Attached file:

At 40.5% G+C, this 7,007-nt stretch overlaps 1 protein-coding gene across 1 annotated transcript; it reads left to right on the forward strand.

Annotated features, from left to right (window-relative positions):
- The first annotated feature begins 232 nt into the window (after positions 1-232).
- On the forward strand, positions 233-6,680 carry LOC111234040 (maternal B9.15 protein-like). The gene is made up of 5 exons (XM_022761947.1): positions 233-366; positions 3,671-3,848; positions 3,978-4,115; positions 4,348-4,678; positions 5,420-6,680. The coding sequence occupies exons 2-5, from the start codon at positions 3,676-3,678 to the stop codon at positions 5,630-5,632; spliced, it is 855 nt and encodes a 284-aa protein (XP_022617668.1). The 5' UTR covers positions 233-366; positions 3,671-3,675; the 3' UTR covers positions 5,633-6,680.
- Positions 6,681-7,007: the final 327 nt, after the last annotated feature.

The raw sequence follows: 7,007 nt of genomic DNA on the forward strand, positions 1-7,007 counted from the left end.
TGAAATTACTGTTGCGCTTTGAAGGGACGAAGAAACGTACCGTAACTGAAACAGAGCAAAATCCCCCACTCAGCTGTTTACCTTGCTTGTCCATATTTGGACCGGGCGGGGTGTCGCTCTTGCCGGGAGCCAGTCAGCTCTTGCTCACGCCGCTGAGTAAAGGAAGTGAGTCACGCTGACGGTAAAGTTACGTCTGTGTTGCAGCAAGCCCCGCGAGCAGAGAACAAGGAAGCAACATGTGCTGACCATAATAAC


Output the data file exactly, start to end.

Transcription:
At 40.5% G+C, this 7,007-nt stretch overlaps 1 protein-coding gene across 1 annotated transcript; it reads left to right on the forward strand.

Annotated features, from left to right (window-relative positions):
- The first annotated feature begins 232 nt into the window (after positions 1-232).
- On the forward strand, positions 233-6,680 carry LOC111234040 (maternal B9.15 protein-like). The gene is made up of 5 exons (XM_022761947.1): positions 233-366; positions 3,671-3,848; positions 3,978-4,115; positions 4,348-4,678; positions 5,420-6,680. The coding sequence occupies exons 2-5, from the start codon at positions 3,676-3,678 to the stop codon at positions 5,630-5,632; spliced, it is 855 nt and encodes a 284-aa protein (XP_022617668.1). The 5' UTR covers positions 233-366; positions 3,671-3,675; the 3' UTR covers positions 5,633-6,680.
- Positions 6,681-7,007: the final 327 nt, after the last annotated feature.

The raw sequence follows: 7,007 nt of genomic DNA on the forward strand, positions 1-7,007 counted from the left end.
TGAAATTACTGTTGCGCTTTGAAGGGACGAAGAAACGTACCGTAACTGAAACAGAGCAAAATCCCCCACTCAGCTGTTTACCTTGCTTGTCCATATTTGGACCGGGCGGGGTGTCGCTCTTGCCGGGAGCCAGTCAGCTCTTGCTCACGCCGCTGAGTAAAGGAAGTGAGTCACGCTGACGGTAAAGTTACGTCTGTGTTGCAGCAAGCCCCGCGAGCAGAGAACAAGGAAGCAACATGTGCTGACCATAATAAC